In a recent development that has sent shockwaves across the political landscape, and is being criticized by Premiers from Western Canada, Last Thursday Prime Minister Justin Trudeau announced a temporary suspension of the carbon tax on home heating bills for three years in Atlantic Canada.
This move, which aims to provide relief for households relying on heating oil in Atlantic Canada, has drawn sharp criticism from the President of the Rural Municipalities of Alberta (RMA), Paul McLauchlin.
McLauchlin, in an exclusive interview with Municipal Affairs, expressed his deep reservations about the decision, characterizing it as a manifestation of "cognitive dissonance" within the federal government's climate change strategy,
The RMA President highlighted the failure of the government to meet its climate change goals and emphasized the limited effectiveness of carbon taxes in inducing behavioural change, particularly concerning essential needs like heating, "The federal government has not yet met a single one of their climate change goals."
Discussing the use of heat pumps as an alternative to heating oil, McLauchlin noted that while they might be feasible in Atlantic Canada, their practicality in Alberta's harsh winter conditions, where temperatures frequently drop below -20 degrees, remains questionable.
McLauchlin who is also a farmer said that rural Canadians rely on energy to keep things warm and dry during the winter months, "We are large consumers of energy because we have to dry our grain we have livestock to keep."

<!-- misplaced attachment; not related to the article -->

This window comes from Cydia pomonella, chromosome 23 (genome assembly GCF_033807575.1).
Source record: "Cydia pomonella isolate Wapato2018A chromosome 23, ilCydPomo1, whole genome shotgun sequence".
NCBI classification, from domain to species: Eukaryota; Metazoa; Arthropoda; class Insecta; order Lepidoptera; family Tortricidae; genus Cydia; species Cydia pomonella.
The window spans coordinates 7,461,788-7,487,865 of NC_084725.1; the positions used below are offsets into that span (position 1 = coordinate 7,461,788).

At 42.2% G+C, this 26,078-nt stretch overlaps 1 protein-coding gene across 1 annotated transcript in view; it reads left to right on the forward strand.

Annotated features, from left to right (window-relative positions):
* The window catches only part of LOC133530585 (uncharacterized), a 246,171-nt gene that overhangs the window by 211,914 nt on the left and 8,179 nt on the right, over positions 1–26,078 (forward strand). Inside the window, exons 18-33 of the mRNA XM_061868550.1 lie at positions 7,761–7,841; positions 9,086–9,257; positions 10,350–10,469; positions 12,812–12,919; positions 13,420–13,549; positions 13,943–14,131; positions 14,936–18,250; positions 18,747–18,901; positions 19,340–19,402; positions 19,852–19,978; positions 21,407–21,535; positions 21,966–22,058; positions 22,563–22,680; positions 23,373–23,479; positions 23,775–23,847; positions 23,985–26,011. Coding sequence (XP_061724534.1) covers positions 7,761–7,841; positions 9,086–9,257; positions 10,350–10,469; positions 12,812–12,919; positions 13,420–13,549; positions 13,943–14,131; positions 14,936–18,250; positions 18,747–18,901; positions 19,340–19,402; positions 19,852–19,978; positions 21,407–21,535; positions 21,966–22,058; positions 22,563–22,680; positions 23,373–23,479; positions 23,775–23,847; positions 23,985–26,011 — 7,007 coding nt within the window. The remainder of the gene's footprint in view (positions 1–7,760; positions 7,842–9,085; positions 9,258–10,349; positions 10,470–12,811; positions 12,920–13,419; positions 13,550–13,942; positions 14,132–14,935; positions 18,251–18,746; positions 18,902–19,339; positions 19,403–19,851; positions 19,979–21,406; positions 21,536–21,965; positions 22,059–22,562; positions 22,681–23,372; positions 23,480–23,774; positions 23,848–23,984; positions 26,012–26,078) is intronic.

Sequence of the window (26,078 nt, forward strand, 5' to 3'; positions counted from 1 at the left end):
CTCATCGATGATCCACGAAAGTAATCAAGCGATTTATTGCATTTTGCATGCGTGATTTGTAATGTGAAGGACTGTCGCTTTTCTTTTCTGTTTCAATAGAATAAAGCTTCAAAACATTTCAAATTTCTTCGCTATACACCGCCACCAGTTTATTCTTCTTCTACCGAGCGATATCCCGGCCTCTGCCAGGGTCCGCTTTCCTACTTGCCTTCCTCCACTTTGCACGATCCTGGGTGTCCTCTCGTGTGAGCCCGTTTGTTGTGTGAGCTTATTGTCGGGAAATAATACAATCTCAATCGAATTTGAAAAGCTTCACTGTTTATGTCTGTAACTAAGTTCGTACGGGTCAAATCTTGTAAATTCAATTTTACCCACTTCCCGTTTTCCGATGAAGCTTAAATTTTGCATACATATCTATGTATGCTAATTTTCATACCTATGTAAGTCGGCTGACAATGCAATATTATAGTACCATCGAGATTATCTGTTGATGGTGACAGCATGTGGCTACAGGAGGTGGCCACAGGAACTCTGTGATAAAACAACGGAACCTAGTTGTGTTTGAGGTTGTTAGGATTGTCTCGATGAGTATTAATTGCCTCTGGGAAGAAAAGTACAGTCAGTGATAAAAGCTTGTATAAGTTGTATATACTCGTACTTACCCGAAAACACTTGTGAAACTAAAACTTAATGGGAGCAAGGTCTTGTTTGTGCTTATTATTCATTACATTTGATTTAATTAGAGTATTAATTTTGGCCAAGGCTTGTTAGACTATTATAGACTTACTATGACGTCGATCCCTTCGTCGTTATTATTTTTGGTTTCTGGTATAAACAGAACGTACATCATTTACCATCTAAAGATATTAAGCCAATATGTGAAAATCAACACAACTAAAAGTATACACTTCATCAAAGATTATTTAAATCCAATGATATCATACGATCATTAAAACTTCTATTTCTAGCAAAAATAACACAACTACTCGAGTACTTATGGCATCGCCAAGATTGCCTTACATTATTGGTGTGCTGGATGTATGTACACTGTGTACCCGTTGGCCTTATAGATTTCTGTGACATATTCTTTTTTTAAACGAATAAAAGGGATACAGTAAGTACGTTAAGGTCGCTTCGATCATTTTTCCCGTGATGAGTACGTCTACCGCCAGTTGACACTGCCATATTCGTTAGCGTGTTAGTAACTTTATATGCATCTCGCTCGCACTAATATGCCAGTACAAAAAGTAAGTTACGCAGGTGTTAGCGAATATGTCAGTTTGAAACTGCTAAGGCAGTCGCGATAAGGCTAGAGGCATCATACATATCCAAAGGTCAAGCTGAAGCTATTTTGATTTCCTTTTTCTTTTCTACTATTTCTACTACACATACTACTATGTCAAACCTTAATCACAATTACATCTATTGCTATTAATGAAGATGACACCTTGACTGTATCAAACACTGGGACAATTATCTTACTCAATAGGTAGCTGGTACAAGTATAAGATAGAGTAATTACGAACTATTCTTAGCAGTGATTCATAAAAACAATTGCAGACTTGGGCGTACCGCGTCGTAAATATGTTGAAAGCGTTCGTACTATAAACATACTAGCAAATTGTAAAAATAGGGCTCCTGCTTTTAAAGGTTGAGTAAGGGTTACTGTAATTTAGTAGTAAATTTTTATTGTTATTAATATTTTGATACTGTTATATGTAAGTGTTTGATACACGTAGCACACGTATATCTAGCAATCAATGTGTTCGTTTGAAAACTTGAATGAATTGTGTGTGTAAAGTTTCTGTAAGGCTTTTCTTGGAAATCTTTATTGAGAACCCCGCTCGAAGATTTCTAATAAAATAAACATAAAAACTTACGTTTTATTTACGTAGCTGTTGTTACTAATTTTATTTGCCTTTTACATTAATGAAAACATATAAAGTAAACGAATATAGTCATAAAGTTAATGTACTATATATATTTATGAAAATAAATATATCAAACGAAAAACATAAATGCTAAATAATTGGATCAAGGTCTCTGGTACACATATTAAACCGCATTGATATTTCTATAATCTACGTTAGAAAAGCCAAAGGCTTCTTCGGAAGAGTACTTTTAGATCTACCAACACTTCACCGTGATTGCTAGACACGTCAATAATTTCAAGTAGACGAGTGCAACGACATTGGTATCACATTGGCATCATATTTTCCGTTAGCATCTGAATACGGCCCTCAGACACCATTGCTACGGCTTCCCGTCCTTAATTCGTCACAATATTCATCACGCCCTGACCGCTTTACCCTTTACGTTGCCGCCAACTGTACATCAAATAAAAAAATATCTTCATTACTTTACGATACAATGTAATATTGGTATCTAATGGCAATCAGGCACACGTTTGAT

Earlier Tuesday, on his way into Question Period, Prime Minister Trudeau said to reporters, "There will absolutely not be any other carve-outs or suspensions of the price on pollution."
McLauchlin criticized the Prime Minister's decision to intensify the policy without extending relief to all home heating bills, suggesting that this move could be detrimental, stating, "Making that signal that this is just one caveat... I think that's political suicide."
While the discussion around the price of carbon has been at times hot, McLuachlin said that by this move the Prime Minister has denigrated the role of the carbon tax, "It's actually done the opposite of what the goal would be."
McLauchlin also quipped about the geographical disparity in the government's approach, expressing solidarity with his counterparts on the East Coast while highlighting the need for a more holistic and inclusive climate policy. "My good friends on the East Coast need help, and we have always worked well at the Federation of Canadian Municipalities.
"They're backed into a corner, they're using a source that is volatile. And interestingly enough, they're not using a fuel source that didn't come from Canada. Most of their fuel sources are coming from Venezuela and the Middle East